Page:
Publication date: 11/29/2021

This section describes how quantiles are computed.

To compute the pth quantile of n nonmissing values in a column, arrange the n values in ascending order and call these column values y1, y2, ..., yn. Compute the rank number for the pth quantile as p / 100(n + 1).

• If the result is an integer, the pth quantile is that rank’s corresponding value.

• If the result is not an integer, the pth quantile is found by interpolation. The pth quantile, denoted qp, is defined as follows:

where:

– n is the number of nonmissing values for a variable

– y1, y2,..., yn represents the ordered values of the variable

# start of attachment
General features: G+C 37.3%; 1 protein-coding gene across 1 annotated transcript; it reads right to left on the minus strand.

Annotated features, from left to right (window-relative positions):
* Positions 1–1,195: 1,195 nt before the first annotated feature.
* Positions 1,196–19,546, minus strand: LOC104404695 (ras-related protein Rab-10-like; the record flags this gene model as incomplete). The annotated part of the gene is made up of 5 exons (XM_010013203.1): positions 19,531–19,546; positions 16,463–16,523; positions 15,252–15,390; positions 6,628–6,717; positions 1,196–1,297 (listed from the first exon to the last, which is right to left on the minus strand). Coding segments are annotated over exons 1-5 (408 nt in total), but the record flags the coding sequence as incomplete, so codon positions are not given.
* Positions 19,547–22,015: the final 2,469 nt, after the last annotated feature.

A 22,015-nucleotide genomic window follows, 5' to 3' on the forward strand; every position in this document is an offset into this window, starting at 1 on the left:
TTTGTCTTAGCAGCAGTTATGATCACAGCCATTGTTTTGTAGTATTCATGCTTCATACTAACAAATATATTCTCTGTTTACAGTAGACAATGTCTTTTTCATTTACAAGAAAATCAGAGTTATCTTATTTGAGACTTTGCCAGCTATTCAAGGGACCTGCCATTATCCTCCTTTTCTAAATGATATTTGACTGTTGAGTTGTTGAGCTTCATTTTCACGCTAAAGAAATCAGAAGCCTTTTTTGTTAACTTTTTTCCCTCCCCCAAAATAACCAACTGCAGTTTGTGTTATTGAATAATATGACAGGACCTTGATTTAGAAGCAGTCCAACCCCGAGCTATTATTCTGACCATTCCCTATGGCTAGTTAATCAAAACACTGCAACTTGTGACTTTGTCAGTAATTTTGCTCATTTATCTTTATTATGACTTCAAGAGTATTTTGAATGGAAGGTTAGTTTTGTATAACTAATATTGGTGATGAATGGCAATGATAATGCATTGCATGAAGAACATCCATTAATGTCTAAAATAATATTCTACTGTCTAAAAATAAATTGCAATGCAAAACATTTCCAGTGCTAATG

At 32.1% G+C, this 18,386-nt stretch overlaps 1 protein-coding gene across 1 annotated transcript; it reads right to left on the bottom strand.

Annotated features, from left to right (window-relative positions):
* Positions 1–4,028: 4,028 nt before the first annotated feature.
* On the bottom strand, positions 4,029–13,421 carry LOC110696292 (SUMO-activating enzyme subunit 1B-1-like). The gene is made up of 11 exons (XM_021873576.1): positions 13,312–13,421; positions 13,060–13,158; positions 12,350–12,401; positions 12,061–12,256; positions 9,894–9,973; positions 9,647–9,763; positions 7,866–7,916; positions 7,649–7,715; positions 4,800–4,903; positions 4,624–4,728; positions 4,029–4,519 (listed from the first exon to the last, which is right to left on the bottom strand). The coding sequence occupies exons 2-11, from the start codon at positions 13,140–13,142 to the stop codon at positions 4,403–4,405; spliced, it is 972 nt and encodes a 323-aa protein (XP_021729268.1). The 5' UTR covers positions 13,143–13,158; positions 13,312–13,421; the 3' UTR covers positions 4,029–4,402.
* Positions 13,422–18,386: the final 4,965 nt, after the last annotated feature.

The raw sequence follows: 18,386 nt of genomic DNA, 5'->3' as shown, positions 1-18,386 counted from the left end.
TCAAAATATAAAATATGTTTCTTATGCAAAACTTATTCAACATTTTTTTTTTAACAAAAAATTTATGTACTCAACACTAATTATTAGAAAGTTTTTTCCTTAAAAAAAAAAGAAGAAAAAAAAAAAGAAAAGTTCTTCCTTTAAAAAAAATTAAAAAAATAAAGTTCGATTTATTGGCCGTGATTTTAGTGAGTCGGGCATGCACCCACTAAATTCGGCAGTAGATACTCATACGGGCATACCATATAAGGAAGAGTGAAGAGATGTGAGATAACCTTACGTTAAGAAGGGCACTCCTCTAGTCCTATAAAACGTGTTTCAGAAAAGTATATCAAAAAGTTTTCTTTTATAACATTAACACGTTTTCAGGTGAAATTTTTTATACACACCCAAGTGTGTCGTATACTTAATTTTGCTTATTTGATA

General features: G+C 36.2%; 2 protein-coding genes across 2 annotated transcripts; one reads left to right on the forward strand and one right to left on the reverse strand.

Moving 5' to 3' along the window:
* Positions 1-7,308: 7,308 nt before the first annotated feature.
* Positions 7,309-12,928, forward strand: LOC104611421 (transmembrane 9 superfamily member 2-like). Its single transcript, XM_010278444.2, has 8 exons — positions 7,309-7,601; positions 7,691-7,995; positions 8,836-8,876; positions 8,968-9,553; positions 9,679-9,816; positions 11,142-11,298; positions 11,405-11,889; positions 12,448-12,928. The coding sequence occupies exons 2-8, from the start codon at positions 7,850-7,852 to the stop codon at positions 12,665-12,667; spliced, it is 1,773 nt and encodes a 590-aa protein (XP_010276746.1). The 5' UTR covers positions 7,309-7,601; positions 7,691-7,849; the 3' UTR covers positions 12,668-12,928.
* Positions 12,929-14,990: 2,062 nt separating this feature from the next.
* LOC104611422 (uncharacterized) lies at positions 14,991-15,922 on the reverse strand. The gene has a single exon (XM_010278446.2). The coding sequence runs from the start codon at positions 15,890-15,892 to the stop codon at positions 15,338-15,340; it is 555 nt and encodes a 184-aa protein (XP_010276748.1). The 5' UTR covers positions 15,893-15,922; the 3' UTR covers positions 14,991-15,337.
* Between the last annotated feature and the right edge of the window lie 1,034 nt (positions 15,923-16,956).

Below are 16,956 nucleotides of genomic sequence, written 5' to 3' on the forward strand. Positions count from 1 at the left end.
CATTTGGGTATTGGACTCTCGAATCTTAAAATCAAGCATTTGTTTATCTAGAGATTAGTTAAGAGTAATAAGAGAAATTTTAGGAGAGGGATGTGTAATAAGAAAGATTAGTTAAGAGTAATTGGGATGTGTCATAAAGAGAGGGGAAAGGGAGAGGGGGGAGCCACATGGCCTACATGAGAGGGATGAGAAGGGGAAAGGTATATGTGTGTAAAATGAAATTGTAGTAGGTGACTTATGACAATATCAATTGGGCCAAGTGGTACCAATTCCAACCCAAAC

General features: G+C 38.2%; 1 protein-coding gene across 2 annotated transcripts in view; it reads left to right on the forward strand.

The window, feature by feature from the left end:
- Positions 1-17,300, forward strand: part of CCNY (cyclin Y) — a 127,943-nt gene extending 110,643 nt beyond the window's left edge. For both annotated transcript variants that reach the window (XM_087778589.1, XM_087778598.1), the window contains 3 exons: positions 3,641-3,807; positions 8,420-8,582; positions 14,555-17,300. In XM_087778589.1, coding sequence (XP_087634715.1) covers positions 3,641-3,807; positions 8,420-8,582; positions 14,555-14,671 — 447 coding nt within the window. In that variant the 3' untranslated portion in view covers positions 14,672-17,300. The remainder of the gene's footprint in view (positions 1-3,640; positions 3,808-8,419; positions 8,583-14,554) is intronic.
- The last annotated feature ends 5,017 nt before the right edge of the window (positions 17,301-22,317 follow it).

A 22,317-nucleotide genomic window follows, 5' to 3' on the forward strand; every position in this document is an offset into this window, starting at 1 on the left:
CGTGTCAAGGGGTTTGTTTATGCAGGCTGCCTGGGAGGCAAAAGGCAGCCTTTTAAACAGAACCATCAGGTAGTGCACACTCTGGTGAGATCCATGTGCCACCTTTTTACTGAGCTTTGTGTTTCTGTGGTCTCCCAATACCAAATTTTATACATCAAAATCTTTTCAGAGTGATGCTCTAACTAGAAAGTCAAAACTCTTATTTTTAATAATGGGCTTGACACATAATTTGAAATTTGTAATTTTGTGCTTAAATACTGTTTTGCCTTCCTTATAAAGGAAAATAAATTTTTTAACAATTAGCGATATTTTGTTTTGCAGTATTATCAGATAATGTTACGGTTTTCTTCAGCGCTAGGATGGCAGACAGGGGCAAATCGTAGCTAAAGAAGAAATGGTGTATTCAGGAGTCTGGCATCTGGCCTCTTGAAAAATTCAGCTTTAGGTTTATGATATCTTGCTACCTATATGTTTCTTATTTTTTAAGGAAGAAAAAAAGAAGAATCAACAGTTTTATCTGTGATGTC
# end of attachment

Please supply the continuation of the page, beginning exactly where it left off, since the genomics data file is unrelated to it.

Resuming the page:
– yn+1 is taken to be yn

– i is the integer part and f is the fractional part of (n+1)p.

– (n + 1)p = i + f

For example, suppose a data table has 15 rows and you want to find the 75th and 90th quantile values of a continuous column. After the column is arranged in ascending order, the ranks that contain these quantiles are computed as follows:

and

The value y12 is the 75th quantile. The 90th quantile is interpolated by computing a weighted average of the 14th and 15th ranked values as y90 = 0.6y14 + 0.4y15.

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